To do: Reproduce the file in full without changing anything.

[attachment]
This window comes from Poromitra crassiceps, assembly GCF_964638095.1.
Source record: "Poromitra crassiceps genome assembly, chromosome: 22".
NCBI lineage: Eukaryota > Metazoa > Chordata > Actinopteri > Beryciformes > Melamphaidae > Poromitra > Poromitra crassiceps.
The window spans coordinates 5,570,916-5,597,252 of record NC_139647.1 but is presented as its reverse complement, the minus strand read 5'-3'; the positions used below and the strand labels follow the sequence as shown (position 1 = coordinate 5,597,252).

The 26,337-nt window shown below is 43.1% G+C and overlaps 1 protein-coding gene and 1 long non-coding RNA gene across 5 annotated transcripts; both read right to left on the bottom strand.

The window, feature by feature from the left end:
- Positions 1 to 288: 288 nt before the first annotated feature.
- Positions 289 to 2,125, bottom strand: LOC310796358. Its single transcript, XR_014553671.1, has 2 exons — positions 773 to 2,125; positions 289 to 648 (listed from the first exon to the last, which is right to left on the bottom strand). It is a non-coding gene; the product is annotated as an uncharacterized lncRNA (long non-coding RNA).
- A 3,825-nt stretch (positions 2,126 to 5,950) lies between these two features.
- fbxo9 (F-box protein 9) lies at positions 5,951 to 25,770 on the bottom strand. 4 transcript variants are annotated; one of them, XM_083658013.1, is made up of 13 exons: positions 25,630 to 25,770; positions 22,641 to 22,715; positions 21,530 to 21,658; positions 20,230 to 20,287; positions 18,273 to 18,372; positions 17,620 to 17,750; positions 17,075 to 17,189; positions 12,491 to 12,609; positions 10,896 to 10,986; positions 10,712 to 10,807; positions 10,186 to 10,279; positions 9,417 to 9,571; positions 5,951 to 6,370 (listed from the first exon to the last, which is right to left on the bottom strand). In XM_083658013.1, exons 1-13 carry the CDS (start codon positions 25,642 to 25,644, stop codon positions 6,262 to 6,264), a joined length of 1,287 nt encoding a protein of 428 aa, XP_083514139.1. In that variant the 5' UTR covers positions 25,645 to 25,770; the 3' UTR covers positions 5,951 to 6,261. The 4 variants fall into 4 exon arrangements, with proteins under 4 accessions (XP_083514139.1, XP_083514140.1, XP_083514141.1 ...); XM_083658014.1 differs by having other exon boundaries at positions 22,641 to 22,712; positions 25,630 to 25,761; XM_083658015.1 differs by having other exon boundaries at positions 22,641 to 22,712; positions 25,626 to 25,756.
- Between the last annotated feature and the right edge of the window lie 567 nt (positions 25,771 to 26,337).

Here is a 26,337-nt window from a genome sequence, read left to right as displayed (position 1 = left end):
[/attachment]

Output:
This window comes from Poromitra crassiceps, assembly GCF_964638095.1.
Source record: "Poromitra crassiceps genome assembly, chromosome: 22".
NCBI lineage: Eukaryota > Metazoa > Chordata > Actinopteri > Beryciformes > Melamphaidae > Poromitra > Poromitra crassiceps.
The window spans coordinates 5,570,916-5,597,252 of record NC_139647.1 but is presented as its reverse complement, the minus strand read 5'-3'; the positions used below and the strand labels follow the sequence as shown (position 1 = coordinate 5,597,252).

The 26,337-nt window shown below is 43.1% G+C and overlaps 1 protein-coding gene and 1 long non-coding RNA gene across 5 annotated transcripts; both read right to left on the bottom strand.

The window, feature by feature from the left end:
- Positions 1 to 288: 288 nt before the first annotated feature.
- Positions 289 to 2,125, bottom strand: LOC310796358. Its single transcript, XR_014553671.1, has 2 exons — positions 773 to 2,125; positions 289 to 648 (listed from the first exon to the last, which is right to left on the bottom strand). It is a non-coding gene; the product is annotated as an uncharacterized lncRNA (long non-coding RNA).
- A 3,825-nt stretch (positions 2,126 to 5,950) lies between these two features.
- fbxo9 (F-box protein 9) lies at positions 5,951 to 25,770 on the bottom strand. 4 transcript variants are annotated; one of them, XM_083658013.1, is made up of 13 exons: positions 25,630 to 25,770; positions 22,641 to 22,715; positions 21,530 to 21,658; positions 20,230 to 20,287; positions 18,273 to 18,372; positions 17,620 to 17,750; positions 17,075 to 17,189; positions 12,491 to 12,609; positions 10,896 to 10,986; positions 10,712 to 10,807; positions 10,186 to 10,279; positions 9,417 to 9,571; positions 5,951 to 6,370 (listed from the first exon to the last, which is right to left on the bottom strand). In XM_083658013.1, exons 1-13 carry the CDS (start codon positions 25,642 to 25,644, stop codon positions 6,262 to 6,264), a joined length of 1,287 nt encoding a protein of 428 aa, XP_083514139.1. In that variant the 5' UTR covers positions 25,645 to 25,770; the 3' UTR covers positions 5,951 to 6,261. The 4 variants fall into 4 exon arrangements, with proteins under 4 accessions (XP_083514139.1, XP_083514140.1, XP_083514141.1 ...); XM_083658014.1 differs by having other exon boundaries at positions 22,641 to 22,712; positions 25,630 to 25,761; XM_083658015.1 differs by having other exon boundaries at positions 22,641 to 22,712; positions 25,626 to 25,756.
- Between the last annotated feature and the right edge of the window lie 567 nt (positions 25,771 to 26,337).

Here is a 26,337-nt window from a genome sequence, read left to right as displayed (position 1 = left end):